The first large-scale business project using this technology, the Agucadoura Wave Farm, was constructed in 2006; it is situated in the Atlantic Ocean, 3 miles (5 kilometres) off the shore of northern Portugal near the city of Povoa de Varzim. Three energy converters can generate 2.2 megawatts of power. A total of thirty-one converters is planned to be installed in the region in 2010.
The collapse of an ocean fishery has occurred many times around the world since the 1980s. It begins with reduced catch levels. Regions or countries often end up in conflict over dwindling fish stocks. A system of quotas might be agreed upon by industry or government leaders to manage the population better.
At times the quota system is imposed too late, and because reproductive pools already are too small, fish stocks barely improve or continue to shrink in population. Occasionally, the community challenge of one species (like Atlantic striped bass, Morone saxatilis, in the North Atlantic) is associated with the overfishing of another species (like Atlantic herring, Clupea harengus) in precisely the same area.
Because of this, governments have turned to other techniques of managing their ocean resources, including strict fish lengths and quotas, closing waters, buying out fishing fleets, financially supporting the aquaculture (aquafarming) industry, and passing other laws to protect entire ecological regions.
Ocean managers and government officials have learned that nothing is as beneficial as restricting catch amounts or stringent fishing closures to help ecosystems naturally repopulate. This perspective has been applied to multiple places, including waters between Canada and the United States in the North Atlantic (for cod) in 1992, waters between New Zealand and Australia (for orange roughy) in 2007, and in European Union waters (for bluefin tuna) in 2007.
Sadly, the effects of a sudden closure can be devastating economically. The fishing fleets may have the ability to modify their gear and pursue unique species, but often, they are just forced out of business.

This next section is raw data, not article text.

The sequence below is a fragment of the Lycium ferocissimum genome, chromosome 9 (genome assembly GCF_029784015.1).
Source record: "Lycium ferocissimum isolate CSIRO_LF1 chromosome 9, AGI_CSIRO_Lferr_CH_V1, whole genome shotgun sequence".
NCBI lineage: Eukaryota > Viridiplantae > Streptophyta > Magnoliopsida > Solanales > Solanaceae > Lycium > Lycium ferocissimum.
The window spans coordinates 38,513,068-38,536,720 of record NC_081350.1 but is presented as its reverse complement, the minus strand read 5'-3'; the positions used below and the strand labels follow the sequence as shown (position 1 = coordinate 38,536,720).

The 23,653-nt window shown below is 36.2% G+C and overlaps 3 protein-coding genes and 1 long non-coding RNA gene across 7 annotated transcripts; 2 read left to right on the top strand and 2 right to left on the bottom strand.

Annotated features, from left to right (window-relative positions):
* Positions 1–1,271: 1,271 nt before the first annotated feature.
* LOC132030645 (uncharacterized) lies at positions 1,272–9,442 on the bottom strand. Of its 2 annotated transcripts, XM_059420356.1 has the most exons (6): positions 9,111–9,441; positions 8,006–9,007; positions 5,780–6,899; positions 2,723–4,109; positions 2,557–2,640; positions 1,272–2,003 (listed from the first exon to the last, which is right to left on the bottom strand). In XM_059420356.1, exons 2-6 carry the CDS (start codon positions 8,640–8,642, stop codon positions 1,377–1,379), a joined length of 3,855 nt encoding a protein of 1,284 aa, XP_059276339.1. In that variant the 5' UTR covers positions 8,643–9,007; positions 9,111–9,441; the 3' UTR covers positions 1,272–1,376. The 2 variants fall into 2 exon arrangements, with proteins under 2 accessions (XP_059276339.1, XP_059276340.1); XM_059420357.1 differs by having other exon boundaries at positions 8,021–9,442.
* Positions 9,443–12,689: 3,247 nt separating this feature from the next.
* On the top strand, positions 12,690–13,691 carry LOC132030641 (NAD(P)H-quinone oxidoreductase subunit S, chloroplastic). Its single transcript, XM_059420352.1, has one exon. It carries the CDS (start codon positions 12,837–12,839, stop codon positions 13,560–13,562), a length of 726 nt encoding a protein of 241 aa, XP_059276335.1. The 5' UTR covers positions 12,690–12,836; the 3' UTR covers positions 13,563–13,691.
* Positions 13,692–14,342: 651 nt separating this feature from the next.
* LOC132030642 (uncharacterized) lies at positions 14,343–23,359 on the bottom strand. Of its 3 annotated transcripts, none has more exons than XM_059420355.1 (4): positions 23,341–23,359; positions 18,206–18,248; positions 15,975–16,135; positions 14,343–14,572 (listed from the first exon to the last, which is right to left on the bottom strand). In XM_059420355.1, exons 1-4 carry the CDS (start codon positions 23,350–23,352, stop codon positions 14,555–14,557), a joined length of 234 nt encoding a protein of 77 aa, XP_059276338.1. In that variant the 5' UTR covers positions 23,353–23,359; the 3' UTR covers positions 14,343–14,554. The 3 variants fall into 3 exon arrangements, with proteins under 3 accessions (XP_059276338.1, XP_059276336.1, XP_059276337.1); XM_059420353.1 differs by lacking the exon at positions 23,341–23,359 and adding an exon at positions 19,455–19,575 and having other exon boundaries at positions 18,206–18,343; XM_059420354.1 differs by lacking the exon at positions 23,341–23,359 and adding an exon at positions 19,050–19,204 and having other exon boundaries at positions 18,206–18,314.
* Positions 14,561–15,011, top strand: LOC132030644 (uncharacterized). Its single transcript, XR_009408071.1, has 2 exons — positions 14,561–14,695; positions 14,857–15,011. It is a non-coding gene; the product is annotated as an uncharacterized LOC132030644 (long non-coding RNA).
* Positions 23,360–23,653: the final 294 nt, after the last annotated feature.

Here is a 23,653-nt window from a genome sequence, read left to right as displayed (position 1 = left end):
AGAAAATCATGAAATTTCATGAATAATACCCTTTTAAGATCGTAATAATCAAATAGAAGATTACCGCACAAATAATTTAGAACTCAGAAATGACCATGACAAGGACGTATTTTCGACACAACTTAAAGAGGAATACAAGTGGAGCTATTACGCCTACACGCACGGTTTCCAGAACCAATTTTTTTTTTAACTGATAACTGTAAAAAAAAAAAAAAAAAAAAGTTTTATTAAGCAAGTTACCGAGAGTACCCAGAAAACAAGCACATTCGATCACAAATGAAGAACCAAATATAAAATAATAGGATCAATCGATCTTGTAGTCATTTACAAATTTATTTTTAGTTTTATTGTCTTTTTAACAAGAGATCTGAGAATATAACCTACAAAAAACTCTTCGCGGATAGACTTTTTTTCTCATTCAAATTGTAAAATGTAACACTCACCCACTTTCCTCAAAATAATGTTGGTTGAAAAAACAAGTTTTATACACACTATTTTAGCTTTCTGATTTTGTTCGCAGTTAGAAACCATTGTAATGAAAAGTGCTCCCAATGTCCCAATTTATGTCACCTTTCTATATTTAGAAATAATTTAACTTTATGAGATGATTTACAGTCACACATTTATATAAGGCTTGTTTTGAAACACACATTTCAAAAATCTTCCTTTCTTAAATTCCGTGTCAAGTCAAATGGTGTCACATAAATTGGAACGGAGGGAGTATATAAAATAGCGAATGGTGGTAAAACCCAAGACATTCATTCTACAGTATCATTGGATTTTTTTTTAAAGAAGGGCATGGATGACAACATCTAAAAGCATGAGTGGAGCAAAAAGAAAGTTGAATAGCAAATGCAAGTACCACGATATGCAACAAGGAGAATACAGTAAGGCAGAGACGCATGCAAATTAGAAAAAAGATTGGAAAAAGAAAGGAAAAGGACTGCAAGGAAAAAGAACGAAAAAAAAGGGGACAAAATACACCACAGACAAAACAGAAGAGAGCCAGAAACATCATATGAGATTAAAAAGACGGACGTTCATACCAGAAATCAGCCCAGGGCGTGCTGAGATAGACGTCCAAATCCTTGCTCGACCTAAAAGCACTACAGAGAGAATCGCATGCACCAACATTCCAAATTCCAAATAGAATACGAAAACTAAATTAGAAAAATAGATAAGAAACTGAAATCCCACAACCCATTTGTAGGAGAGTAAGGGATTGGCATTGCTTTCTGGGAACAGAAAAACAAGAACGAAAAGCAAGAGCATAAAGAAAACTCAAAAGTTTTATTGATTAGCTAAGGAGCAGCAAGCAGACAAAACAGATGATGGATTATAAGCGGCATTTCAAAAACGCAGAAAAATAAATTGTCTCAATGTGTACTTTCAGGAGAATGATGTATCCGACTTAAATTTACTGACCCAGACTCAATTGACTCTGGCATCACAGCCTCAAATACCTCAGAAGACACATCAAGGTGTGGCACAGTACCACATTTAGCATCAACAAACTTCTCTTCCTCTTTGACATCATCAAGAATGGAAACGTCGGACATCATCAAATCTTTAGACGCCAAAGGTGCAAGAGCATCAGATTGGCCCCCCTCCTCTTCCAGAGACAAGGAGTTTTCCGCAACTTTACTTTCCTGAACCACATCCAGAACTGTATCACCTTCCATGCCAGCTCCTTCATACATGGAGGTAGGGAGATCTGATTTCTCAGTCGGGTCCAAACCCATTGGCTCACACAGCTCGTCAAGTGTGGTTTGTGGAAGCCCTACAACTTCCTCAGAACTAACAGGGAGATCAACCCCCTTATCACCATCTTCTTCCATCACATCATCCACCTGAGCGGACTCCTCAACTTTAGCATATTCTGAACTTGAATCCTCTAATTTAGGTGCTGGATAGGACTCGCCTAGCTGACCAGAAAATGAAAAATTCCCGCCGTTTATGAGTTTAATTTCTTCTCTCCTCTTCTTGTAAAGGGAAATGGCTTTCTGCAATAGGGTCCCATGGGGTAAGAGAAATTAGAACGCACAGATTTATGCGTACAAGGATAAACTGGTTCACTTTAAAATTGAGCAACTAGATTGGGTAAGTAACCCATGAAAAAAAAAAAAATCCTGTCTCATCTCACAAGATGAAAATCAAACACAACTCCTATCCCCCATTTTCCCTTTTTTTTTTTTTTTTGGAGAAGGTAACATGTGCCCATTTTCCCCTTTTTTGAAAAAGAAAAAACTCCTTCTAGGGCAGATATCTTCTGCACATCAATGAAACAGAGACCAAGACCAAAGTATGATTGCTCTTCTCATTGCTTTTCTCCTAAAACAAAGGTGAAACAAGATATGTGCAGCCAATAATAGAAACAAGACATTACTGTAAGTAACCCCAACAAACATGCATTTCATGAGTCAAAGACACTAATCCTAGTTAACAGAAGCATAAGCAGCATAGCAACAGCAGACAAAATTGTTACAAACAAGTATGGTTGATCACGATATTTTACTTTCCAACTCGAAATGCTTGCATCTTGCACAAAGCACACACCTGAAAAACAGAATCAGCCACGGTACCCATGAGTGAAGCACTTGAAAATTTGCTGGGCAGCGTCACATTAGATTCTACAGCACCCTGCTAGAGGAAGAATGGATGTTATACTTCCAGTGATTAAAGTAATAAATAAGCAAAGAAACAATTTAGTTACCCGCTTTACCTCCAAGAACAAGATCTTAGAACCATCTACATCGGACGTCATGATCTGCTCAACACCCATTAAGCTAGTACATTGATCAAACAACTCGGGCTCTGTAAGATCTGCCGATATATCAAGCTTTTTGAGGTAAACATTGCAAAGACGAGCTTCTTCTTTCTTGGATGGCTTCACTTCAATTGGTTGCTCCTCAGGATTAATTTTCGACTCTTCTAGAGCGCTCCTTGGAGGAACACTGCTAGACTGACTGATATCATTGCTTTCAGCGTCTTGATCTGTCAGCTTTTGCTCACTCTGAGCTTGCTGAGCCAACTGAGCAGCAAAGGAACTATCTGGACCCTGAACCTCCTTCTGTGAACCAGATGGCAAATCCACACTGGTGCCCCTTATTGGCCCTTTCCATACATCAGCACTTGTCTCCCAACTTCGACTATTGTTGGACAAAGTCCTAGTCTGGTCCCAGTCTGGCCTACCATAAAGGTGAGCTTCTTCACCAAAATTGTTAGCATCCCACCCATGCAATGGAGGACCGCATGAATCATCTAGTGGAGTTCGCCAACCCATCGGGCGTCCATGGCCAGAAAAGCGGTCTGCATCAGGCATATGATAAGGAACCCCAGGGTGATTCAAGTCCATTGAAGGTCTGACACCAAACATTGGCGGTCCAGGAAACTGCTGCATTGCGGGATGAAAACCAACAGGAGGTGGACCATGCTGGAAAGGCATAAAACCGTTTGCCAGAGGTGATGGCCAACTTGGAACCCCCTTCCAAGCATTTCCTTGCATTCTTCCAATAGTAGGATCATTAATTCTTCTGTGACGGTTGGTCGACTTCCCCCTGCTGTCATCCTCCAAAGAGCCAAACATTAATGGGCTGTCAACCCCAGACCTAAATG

Government subsidies of fishing fleets have helped them through difficult financial times, but these grants also have been shown to contribute to bloated fishing fleets and exploitive fishing practices. A 2009 study of the U.S. fisheries, Quantification of U.S. Marine Fisheries Subsidies, found that annual subsidies exceeded $713 million and could be worth as much as a fifth of the value of the fish caught.
The analysis also concluded that some 56 percent of subsidies to fishers lead to overfishing, by lowering overhead costs like fuel prices (by eliminating federal and state taxes). The western United States received particular attention in the report, since the region catches only 2 percent of the total U.S. catch, but receives up to 23 percent of the total subsidies.
Governments sometimes initiate Buyouts as an incentive to switch the business. One buyout included $46 million to purchase ninety-two of the 260 ground-fishing boats in the northern Pacific, from the states of Alaska and Washington, to protect flounder, snapper, and whiting stocks.
Saltwater organisms (such as fish, molluscs, crustaceans, and aquatic plants), a practice called aquaculture, is performed in the major coastal pens, indoor pools, or outdoor ponds. Throughout the last half century, the industry has grown as a whole, especially in the total amount of fish that’s farmed due to reduced fishing in the open oceans.
Tons of farmed fish were provided globally; since 1985, the industry has grown steadily by nearly 9 percent annually. As of 2010, aquaculture accounted for approximately a third of the whole fish harvest.